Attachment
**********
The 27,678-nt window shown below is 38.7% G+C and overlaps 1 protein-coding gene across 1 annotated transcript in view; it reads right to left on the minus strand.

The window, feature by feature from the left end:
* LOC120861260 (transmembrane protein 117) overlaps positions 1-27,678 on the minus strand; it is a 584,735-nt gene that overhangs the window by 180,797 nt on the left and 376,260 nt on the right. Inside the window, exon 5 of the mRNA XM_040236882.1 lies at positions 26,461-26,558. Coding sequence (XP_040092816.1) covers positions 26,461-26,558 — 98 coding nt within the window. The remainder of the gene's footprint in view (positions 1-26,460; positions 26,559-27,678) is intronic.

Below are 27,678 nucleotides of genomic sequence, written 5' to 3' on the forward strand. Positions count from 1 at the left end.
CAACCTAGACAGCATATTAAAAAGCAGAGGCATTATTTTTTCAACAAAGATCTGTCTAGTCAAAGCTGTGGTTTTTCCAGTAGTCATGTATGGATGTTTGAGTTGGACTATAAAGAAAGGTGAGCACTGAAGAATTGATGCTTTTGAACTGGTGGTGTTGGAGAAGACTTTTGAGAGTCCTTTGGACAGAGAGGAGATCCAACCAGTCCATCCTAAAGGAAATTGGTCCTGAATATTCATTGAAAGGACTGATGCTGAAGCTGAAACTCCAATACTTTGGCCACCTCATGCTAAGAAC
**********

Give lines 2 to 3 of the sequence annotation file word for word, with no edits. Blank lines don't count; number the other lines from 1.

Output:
The window, feature by feature from the left end:
* LOC120861260 (transmembrane protein 117) overlaps positions 1-27,678 on the minus strand; it is a 584,735-nt gene that overhangs the window by 180,797 nt on the left and 376,260 nt on the right. Inside the window, exon 5 of the mRNA XM_040236882.1 lies at positions 26,461-26,558. Coding sequence (XP_040092816.1) covers positions 26,461-26,558 — 98 coding nt within the window. The remainder of the gene's footprint in view (positions 1-26,460; positions 26,559-27,678) is intronic.